Dec. 12, 2011 -- Natalie Strawn of Omaha, Neb., had struggled with her weight since childhood.
"I was a depressed child growing up, so I used food as comfort," Strawn, 20, told "Good Morning America." "I didn't have any friends but I had food, so I ate."
"I would make nachos and I would take half a can to a whole can of refried beans, a whole bag of chips, whole pound bag of cheese and smother it in ranch dressing and that would be my breakfast," she said of her typical eating routine.
By sixth-grade, Strawn weighed 333 pounds, and as her weight increased, so did the bullying at the hands of her classmates.
"I would hear 'tub of lard,' I would be mooed at, that was what hurt the most, being mooed at when I walked down the hallways. I'd be called Shamu [the whale] if I was swimming at the local pool in the summertime. … I was bullied so bad. … I started being home schooled and when I turned 16, I dropped out and decided to get my GED," she said.
By age 17 and standing at 5-foot-10 inches tall, Strawn weighed more than 550 pounds. She had difficulty walking, and couldn't learn to drive because she couldn't fit behind the wheel of a car.
"When you're 562 pounds, they don't make cars for people that size," Strawn said.
Finally, she decided that she had missed out on enough. Determined to change her life, she joined Weight Watchers. She attended weekly meetings, set small, 5-pound goals and chronicled her progress online in a video blog.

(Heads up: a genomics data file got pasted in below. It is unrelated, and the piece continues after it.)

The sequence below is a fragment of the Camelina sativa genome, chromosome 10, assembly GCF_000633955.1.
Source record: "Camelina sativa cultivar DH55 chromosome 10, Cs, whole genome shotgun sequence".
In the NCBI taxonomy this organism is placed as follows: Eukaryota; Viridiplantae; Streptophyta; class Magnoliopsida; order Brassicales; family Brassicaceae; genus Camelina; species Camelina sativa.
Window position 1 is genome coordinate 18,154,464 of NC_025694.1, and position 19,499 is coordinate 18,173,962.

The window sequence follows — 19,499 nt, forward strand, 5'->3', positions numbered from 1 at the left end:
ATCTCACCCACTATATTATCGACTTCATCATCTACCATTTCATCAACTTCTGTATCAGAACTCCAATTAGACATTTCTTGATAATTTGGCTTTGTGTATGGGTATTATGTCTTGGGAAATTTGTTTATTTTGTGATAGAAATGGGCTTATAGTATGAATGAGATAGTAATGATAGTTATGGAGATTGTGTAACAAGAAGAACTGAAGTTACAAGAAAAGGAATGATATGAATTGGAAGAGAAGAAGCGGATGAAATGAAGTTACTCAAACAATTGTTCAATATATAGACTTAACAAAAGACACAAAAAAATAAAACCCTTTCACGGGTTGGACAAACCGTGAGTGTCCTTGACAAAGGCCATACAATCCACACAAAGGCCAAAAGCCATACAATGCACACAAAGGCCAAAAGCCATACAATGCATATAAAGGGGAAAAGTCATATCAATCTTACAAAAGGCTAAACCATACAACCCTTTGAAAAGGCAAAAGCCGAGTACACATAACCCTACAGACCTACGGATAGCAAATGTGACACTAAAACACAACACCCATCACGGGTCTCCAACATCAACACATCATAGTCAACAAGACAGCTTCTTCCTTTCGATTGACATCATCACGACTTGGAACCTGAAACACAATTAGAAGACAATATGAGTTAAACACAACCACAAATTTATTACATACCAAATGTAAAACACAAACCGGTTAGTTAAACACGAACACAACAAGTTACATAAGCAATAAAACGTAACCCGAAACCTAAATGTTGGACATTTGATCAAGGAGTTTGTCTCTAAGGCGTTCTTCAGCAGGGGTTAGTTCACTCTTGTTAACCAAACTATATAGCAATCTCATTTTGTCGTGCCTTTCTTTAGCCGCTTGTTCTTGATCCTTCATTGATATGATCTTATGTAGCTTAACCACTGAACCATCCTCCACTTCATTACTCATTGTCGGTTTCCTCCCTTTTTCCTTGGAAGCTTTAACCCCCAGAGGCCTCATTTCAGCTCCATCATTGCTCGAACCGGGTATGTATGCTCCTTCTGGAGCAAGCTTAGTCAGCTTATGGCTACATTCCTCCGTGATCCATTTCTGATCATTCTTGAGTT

"The thing I like about the plan I'm doing is the freedom and flexibility it gives me," Strawn said of her success with Weight Watchers. "There's no food that's off limits so I can eat basically whatever I want. I just have to watch the portion control."
Strawn also began to exercise, something she says was almost impossible at first.
"It wasn't until I lost about 100 pounds that I could start exercising," she told "GMA." "I started doing chair aerobics and it was 18 minutes long and it was the longest 18 minutes of my life. The first time I did it I was so out of breath and I was drenched in sweat."
In the course of three years, she lost 282 pounds and, today, is far removed from both the exercise restrictions she faced, and the size 44 jeans she used to wear.
"Now I walk, I do a 2-mile DVD exercise every day," Strawn said.
Despite already losing more than her body weight, Strawn says, she'd like lose another 100 pounds.
"My dream weight is 168," she said, adding that 382 pounds is the total amount of weight she'd like to lose.
Helping Strawn achieve her goal in the past three years has been her mom, Rita, who has been on a weight-loss journey of her own, losing nearly 100 pounds herself.
"My mom, and I'm determined," Strawn told "GMA" of the two sources where she finds the strength to continue her weight-loss journey.
With the prospect of attending college now in her near future, Strawn's goal is to become a nutritionist and one day work for Weight Watchers. She hopes her story is an example to others struggling with their weight as she once did.
"I don't like things that are hard, so if I can do it, anyone can do it," she said. "I'm determined.